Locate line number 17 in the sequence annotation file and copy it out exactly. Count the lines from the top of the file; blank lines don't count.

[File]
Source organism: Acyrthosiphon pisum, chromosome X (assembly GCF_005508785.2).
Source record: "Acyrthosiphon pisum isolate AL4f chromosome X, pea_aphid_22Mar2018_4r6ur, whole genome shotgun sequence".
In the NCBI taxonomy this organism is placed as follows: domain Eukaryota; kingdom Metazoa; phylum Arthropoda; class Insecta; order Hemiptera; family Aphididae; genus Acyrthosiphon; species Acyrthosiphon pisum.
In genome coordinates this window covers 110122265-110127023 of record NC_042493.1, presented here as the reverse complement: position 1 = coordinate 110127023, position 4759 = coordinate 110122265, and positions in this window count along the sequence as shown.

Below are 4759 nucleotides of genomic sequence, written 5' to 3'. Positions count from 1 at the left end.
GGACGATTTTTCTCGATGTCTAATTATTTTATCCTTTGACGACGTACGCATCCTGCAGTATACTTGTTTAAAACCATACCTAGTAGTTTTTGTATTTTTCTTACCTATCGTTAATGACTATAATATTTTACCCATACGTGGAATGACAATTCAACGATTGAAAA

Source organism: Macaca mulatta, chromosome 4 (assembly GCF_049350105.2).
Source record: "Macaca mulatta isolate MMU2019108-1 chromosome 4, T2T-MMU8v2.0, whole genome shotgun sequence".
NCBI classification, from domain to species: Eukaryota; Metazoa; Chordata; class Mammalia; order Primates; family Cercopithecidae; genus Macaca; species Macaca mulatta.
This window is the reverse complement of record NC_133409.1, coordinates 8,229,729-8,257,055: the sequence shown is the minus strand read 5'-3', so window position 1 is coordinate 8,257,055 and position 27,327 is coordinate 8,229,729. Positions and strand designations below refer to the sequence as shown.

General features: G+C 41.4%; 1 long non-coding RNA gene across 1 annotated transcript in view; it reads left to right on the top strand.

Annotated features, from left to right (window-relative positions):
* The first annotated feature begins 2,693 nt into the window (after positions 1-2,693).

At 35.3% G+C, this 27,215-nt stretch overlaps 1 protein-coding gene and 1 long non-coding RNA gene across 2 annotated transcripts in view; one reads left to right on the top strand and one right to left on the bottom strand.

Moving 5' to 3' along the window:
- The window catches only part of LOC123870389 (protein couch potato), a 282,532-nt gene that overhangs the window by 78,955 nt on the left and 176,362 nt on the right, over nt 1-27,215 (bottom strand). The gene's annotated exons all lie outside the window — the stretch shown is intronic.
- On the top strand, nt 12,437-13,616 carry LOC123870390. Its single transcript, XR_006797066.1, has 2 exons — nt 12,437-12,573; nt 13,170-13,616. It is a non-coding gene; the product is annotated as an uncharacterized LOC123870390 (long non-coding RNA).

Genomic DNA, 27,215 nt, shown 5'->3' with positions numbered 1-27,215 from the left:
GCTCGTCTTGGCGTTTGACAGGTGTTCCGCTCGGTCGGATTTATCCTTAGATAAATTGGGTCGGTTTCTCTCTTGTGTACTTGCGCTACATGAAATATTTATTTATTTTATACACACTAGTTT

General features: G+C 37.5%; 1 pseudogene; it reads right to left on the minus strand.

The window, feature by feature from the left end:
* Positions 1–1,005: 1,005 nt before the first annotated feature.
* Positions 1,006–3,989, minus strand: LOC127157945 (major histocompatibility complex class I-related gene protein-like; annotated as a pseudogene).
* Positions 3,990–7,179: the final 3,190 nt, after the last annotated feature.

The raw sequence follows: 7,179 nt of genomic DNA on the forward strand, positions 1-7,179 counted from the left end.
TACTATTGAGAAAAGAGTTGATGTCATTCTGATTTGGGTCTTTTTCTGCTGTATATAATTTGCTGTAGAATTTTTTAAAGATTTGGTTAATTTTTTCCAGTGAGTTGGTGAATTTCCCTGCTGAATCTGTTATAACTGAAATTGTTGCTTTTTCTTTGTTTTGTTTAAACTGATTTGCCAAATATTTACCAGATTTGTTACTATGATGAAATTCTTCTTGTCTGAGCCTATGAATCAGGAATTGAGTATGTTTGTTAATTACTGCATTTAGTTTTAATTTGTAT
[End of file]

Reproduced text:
- On the top strand, nt 12,437-13,616 carry LOC123870390. Its single transcript, XR_006797066.1, has 2 exons — nt 12,437-12,573; nt 13,170-13,616. It is a non-coding gene; the product is annotated as an uncharacterized LOC123870390 (long non-coding RNA).